Political divisions in advanced economies - particularly where there is high unemployment or a high risk of unemployment - are feeding on a sense of disenfranchisement among many people who feel the rapid economic changes of our time have left them behind.

The advice we received was absolutely unequivocal. This was not a political decision.

This is not a time to make a protest vote. This is a time to treat your vote as though that is the single vote that will determine the next government.

I'm making that commitment and that prediction and only time will tell.

The opportunities have never been greater, but so is the competition, and so are the uncertainties.

The shockwaves in the past 48 hours from Britain's vote to leave the European Union are a sharp reminder of the volatility in the global economy. This is a time which demands stable majority government.

We all have private views about the merits of individual candidates. I have no doubt that the American people will come to a wise and well thought-out decision when they vote later this year.

Neil Prakash's death is a very, very positive development in the war against Daesh and the war against terror.

The recommendation of our competitive evaluation process of the panel, the department of defence, the experts who oversaw it, was unequivocal, that the French offer represented the capabilities best able to meet Australia's unique needs.

There's no global institution or infrastructure more important to the future prosperity and freedom of our global community than the Internet itself.

His conservative government will function as normal until May 3, when it will deliver its budget.

I can assure Australians that our security system, our border protection, our domestic security arrangements, are much stronger than they are in Europe, where regrettably they allowed them to slip.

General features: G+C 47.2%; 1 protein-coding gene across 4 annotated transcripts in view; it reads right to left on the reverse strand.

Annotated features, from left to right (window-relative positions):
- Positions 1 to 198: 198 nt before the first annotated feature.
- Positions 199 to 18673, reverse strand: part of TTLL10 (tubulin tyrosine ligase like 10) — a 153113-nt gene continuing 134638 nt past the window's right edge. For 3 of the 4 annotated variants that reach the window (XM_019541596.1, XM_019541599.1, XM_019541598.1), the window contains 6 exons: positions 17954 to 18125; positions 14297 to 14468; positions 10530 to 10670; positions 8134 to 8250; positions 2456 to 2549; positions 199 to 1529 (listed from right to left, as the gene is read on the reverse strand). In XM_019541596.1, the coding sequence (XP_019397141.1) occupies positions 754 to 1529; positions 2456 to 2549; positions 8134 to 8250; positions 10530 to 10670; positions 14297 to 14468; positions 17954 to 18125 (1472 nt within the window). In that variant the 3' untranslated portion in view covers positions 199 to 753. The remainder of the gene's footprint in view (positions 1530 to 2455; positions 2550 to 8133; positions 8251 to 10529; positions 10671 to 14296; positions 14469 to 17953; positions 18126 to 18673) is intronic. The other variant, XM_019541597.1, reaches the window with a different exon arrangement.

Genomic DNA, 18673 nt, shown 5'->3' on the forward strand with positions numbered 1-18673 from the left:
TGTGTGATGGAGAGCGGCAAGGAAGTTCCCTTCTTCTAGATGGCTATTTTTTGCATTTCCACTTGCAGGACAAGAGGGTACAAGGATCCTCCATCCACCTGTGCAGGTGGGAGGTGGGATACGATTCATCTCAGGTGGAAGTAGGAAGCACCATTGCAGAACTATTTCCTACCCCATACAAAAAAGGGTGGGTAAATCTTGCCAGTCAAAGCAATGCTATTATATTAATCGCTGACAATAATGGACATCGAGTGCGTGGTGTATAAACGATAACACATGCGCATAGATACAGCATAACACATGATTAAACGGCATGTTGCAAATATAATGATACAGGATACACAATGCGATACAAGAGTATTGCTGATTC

It's a pretty shameful episode in Australian political history.

The United States will remain the pre-eminent global military power over the next two decades. It will continue to be Australia's most important strategic partner through our long-standing alliance, and the active presence of the United States will continue to underpin the stability of our region.

There is no doubt if we wish to keep our borders secure, if we wish to stop people drowning at sea, if we want to keep our borders safe, if we want to maintain support for our whole immigration policy, if we want the capacity to bring in refugees from Syria, then we need a strong border protection regime….

We must combat all of Daesh including its financiers and its propagandists. It is why we must give our agencies the powers they need to detect, to disrupt, to arrest and to target. Success requires strong laws, modern powers and importantly it requires social unity.

Australia is very disappointed that Japan has resumed whaling in the Southern Ocean this year. We recognize that is a point of difference of opinion, but we will, as good friends should, we should be upfront and frank.

I can just assure you that everything we do in this area is very carefully determined to ensure that our respective military forces work together as closely as possible in our mutual national interests.